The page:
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. 2020 Mar 3;10(1):3927.
doi: 10.1038/s41598-020-60802-z.

Recombinant Collagenase From Grimontia Hollisae as a Tissue Dissociation Enzyme for Isolating Primary Cells

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Free PMC article

Recombinant Collagenase From Grimontia Hollisae as a Tissue Dissociation Enzyme for Isolating Primary Cells

Keisuke Tanaka et al. Sci Rep. .
Free PMC article

Abstract

Collagenase products are crucial to isolate primary cells in basic research and clinical therapies, where their stability in collagenolytic activity is required. However, currently standard collagenase products from Clostridium histolyticum lack such stability. Previously, we produced a recombinant 74-kDa collagenase from Grimontia hollisae, which spontaneously became truncated to ~60 kDa and possessed no stability. In this study, to generate G. hollisae collagenase useful as a collagenase product, we designed recombinant 62-kDa collagenase consisting only of the catalytic domain, which exhibits high production efficiency. We demonstrated that this recombinant collagenase is stable and active under physiological conditions. Moreover, it possesses higher specific activity against collagen and cleaves a wider variety of collagens than a standard collagenase product from C. histolyticum. Furthermore, it dissociated murine pancreata by digesting the collagens within the pancreata in a dose-dependent manner, and this dissociation facilitated isolation of pancreatic islets with masses and numbers comparable to those isolated using the standard collagenase from C. histolyticum. Implantation of these isolated islets into five diabetic mice led to normalisation of the blood glucose concentrations of all the recipients. These findings suggest that recombinant 62-kDa collagenase from G. hollisae can be used as a collagenase product to isolate primary cells.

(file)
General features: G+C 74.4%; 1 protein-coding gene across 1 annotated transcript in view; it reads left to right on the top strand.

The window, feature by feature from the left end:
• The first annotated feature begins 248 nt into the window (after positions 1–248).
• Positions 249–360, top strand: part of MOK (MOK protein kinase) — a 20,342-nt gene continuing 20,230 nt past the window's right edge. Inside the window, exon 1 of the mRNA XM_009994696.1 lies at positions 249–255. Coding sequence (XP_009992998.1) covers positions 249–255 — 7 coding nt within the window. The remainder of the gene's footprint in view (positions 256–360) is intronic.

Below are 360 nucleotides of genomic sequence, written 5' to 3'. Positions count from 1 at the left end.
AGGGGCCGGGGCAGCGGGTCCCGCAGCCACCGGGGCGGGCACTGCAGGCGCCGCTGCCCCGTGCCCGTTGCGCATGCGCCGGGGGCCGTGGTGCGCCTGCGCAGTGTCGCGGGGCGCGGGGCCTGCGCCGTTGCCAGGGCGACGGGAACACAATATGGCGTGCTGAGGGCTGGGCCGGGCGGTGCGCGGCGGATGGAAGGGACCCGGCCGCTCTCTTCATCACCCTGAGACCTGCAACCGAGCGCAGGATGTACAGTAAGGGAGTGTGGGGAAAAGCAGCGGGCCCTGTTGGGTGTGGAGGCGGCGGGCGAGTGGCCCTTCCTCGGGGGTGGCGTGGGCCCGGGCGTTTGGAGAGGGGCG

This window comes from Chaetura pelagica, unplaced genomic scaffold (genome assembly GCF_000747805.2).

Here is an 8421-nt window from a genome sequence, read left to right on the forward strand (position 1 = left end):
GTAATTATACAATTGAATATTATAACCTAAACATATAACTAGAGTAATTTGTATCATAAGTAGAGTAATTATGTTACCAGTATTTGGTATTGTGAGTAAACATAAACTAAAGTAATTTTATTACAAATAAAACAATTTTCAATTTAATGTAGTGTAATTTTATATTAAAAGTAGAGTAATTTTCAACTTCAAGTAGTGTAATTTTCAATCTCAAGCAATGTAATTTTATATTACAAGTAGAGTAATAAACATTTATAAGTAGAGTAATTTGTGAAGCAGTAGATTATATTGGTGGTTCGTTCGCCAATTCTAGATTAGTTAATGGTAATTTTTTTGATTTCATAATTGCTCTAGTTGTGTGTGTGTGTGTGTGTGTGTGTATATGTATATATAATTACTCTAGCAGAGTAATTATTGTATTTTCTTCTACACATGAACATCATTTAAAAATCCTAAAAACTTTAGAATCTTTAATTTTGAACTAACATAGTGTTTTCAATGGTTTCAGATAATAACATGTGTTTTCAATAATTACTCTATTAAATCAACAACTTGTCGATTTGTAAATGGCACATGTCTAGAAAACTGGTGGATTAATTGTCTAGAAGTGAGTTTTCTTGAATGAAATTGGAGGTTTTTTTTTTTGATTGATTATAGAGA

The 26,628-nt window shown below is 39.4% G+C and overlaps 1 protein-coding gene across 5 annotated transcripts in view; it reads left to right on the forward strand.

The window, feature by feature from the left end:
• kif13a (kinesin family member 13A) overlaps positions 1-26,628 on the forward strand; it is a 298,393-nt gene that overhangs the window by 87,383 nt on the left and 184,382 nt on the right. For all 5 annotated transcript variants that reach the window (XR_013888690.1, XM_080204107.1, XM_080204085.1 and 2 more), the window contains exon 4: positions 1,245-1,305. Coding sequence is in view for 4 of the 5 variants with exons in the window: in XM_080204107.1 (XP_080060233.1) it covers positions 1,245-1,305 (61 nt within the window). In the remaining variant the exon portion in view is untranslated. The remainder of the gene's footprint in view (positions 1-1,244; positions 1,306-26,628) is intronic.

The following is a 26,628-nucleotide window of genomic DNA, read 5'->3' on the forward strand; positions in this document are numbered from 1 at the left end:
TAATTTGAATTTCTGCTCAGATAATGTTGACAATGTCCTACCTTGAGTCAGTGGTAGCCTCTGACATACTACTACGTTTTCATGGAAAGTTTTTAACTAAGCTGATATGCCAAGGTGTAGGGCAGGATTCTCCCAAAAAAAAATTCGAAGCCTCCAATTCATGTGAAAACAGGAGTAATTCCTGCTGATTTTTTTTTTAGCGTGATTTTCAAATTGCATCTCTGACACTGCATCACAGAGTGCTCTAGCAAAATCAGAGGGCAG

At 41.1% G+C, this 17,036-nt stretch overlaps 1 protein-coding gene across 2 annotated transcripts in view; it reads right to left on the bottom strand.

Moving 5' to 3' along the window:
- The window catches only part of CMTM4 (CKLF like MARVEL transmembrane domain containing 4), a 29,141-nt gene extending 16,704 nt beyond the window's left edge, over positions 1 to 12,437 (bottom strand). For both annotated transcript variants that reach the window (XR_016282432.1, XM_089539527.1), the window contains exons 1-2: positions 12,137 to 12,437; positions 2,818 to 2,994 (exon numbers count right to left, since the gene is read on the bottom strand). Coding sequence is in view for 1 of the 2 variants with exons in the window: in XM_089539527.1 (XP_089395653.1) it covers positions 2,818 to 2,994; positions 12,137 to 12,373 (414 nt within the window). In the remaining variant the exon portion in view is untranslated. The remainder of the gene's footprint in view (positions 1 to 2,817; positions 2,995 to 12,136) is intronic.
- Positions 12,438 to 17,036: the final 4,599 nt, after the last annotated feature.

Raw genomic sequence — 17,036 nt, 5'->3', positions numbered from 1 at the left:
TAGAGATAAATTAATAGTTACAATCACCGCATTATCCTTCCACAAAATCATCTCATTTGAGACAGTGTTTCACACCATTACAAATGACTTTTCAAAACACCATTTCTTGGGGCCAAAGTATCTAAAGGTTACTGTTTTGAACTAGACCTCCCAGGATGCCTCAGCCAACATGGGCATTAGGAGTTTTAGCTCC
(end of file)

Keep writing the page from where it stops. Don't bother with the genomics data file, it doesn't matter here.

Conflict of interest statement

The authors declare no competing interests.

Figures

Figure 1
Figure 1
Graphical representation of recombinant Grimontia hollisae collagenases and their collagenolytic activities. (A) Recombinant proteins were designed as 74 kDa (aa 88–767, including the PPC domain), 62 kDa (aa 88–646), and 60 kDa (aa 88–624) of G. hollisae collagenase. The amino acid sequence of the linker region is highlighted and four G-X-Y repeats are underlined. (B) Recombinant collagenases were purified from Brevibacillus culture medium by diethylaminoethanol-Sepharose chromatography. Ten microliters of culture media (left panel) and two micrograms of purified recombinant collagenases (right panel) were analysed by sodium dodecyl sulfate polyacrylamide gel electrophoresis (SDS-PAGE) using a 7.5% polyacrylamide gel. Numbers on the left are molecular masses (in kDa) of the markers. (C) Collagenolytic activities of recombinant collagenases were determined using FITC-collagen. Values represent the average of triplicate trials ± standard deviation. *P < 0.01, determined by one-way analysis of variance. The uncropped gel is included in a Supplementary Information File. (D) Stability analysis of recombinant 74-kDa collagenase. Recombinant collagenase was incubated at 37 °C in 50 mM Bis-Tris-HCl buffer (pH 7.5) containing 0.2 M NaCl and 5 mM CaCl2. After incubation for various time intervals, the reaction mixture was analysed by SDS-PAGE (left panel) and its collagenolytic activity was measured using FITC-labelled type I collagen (right panel). Values represent the average of triplicate trials ± standard deviation. (E) Collagenolytic activities of recombinant collagenases with different proportions of 74-kDa and 62-kDa proteins were determined using FITC-collagen. Values represent the average of triplicate trials ± standard deviation. The uncropped gel is included in a Supplementary Information File.
Figure 2
Figure 2